Did you get that? It goes from "Wise Up" to "Give Up." This is the call of the Christian. Recognize that without God getting involved (which he does, spectacularly), our wising up is sure to fail. It's only in giving up that we can be saved.

Thoughts About Schmidt

About Schmidt is a about a man named Schmidt (Jack Nicholson). An insurance actuary from Nebraska, Schmidt is a normal guy. That is, he's basically selfish. He's not overwhelmingly selfish, just sort of standard-ly selfish. In fact, if Schmidt has a defining characteristic, it's his almost oppressive normal-ness. After an unseen turn in his life (spoiler averted), Schmidt hits the road to attend his daughter's (Hope Davis) wedding to the underachieving Randall (an amazing Dermot Mulroney) in Denver. He interacts with his life in the standard human way: with himself at the center. The only seeming exception to this (he financially supports an African child) actually isn't: his letters to the child, Ndugu, are full of complaints about Schmidt's situation in life, his wife, and his future son-in-law. Now, to the clip, the final sequence in the film. Schmidt has just attended his daughter's wedding, and starts the drive back home:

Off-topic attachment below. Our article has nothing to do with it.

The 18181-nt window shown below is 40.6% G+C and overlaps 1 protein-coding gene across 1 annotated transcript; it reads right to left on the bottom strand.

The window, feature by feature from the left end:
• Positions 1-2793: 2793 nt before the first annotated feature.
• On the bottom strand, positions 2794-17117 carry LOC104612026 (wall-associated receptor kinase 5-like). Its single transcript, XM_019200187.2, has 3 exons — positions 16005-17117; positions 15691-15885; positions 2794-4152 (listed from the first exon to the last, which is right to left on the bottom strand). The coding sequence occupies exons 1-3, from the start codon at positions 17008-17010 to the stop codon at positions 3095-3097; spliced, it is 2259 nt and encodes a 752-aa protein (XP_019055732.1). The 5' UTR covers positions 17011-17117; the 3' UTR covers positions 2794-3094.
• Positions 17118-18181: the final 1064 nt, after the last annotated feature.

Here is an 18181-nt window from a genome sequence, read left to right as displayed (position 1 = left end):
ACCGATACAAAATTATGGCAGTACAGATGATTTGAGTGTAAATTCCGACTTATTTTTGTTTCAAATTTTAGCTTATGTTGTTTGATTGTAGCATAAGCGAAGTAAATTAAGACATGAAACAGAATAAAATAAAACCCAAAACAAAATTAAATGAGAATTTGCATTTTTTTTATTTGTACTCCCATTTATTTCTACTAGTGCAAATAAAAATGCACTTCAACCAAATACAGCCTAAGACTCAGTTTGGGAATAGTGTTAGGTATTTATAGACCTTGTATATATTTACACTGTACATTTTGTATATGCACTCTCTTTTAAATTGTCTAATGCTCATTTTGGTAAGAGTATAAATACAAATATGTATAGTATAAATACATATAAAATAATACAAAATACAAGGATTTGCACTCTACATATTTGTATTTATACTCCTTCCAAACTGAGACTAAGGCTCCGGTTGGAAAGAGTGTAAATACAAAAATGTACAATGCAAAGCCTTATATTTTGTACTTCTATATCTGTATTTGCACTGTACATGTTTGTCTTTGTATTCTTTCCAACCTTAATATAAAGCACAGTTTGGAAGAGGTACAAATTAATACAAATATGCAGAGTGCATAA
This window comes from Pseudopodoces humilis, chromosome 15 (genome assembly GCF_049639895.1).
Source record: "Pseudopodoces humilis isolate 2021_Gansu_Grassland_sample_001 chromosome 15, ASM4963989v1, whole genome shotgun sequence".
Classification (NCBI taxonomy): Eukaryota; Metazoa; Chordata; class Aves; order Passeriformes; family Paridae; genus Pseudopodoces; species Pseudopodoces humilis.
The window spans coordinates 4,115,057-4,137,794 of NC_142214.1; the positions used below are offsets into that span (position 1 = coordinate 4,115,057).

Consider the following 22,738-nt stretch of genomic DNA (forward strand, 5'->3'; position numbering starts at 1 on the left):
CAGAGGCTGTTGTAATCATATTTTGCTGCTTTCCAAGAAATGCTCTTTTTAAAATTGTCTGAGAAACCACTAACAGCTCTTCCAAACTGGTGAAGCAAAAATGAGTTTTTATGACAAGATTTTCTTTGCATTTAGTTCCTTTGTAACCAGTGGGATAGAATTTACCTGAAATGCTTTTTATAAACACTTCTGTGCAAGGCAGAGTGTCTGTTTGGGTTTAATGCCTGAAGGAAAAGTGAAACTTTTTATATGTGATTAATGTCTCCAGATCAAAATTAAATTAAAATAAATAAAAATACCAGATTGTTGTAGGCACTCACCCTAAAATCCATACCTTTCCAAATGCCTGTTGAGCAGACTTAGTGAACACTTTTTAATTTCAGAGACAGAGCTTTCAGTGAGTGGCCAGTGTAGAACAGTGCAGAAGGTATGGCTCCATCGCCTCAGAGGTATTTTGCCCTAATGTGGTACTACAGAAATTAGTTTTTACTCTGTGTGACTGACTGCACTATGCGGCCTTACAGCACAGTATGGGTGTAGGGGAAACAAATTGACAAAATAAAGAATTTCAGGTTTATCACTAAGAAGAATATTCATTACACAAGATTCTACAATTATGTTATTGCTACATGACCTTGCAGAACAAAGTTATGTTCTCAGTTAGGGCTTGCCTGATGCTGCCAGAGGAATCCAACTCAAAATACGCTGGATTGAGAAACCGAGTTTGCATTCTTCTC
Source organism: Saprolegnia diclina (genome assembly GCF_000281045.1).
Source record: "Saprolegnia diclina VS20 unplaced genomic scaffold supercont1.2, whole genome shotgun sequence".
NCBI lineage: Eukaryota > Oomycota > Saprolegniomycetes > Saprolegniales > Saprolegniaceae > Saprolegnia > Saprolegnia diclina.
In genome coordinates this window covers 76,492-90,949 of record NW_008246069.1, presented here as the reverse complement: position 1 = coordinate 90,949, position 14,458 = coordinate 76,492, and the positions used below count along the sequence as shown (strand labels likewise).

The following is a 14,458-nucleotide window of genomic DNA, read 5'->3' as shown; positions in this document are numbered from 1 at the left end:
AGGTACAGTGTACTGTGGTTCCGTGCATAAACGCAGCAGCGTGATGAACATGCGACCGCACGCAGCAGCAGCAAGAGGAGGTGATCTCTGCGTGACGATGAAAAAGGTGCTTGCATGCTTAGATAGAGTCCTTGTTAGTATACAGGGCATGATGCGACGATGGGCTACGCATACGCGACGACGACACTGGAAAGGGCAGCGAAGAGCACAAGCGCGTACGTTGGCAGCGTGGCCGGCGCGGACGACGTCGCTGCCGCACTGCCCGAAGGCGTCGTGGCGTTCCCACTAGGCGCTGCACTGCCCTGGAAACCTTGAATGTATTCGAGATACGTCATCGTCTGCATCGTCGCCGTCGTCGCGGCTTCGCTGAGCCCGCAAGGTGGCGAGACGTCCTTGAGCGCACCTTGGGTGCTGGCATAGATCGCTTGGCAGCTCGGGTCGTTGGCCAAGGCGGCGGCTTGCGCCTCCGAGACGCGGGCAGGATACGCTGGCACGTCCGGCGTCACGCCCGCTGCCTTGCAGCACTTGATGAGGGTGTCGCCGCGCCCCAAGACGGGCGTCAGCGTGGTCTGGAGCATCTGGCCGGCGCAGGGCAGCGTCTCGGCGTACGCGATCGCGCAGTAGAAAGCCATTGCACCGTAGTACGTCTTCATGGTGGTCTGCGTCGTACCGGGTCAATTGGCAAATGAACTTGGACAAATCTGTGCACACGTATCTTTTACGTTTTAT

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So, Schmidt has realized, maybe just for a moment, that it is not "about Schmidt." His depression changes, if only briefly, to joy. And the reason? A little boy, many thousands of miles away, has loved him. Sure, Schmidt sends the money that makes the boy's life a little bit better, but you sense that it is the letters that he loves. Schmidt, of course, has been using these letters as an opportunity to vent on his own issues and to dispense ridiculous advice (at one point, he suggests that Ndugu save some of this money for college), not to build a relationship with the child.